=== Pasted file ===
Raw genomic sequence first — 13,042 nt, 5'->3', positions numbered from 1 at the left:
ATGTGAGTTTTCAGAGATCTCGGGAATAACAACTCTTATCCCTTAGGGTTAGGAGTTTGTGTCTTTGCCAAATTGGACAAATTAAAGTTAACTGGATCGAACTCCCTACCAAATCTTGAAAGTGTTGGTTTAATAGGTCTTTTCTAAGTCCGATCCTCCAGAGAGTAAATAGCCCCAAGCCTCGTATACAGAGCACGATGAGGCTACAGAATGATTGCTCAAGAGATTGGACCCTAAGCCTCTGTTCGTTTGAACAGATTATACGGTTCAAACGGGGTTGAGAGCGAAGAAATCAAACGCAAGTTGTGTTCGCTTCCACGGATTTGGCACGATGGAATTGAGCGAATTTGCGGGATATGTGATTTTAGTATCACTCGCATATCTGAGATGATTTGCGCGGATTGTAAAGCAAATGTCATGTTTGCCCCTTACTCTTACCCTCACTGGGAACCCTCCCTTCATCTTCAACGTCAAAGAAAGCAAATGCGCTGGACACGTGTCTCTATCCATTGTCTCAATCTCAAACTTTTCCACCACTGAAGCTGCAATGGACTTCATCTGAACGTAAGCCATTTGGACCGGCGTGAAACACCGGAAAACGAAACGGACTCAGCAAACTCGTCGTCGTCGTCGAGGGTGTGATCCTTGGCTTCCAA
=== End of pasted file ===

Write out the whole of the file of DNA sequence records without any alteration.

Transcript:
Raw genomic sequence first — 13,042 nt, 5'->3', positions numbered from 1 at the left:
ATGTGAGTTTTCAGAGATCTCGGGAATAACAACTCTTATCCCTTAGGGTTAGGAGTTTGTGTCTTTGCCAAATTGGACAAATTAAAGTTAACTGGATCGAACTCCCTACCAAATCTTGAAAGTGTTGGTTTAATAGGTCTTTTCTAAGTCCGATCCTCCAGAGAGTAAATAGCCCCAAGCCTCGTATACAGAGCACGATGAGGCTACAGAATGATTGCTCAAGAGATTGGACCCTAAGCCTCTGTTCGTTTGAACAGATTATACGGTTCAAACGGGGTTGAGAGCGAAGAAATCAAACGCAAGTTGTGTTCGCTTCCACGGATTTGGCACGATGGAATTGAGCGAATTTGCGGGATATGTGATTTTAGTATCACTCGCATATCTGAGATGATTTGCGCGGATTGTAAAGCAAATGTCATGTTTGCCCCTTACTCTTACCCTCACTGGGAACCCTCCCTTCATCTTCAACGTCAAAGAAAGCAAATGCGCTGGACACGTGTCTCTATCCATTGTCTCAATCTCAAACTTTTCCACCACTGAAGCTGCAATGGACTTCATCTGAACGTAAGCCATTTGGACCGGCGTGAAACACCGGAAAACGAAACGGACTCAGCAAACTCGTCGTCGTCGTCGAGGGTGTGATCCTTGGCTTCCAA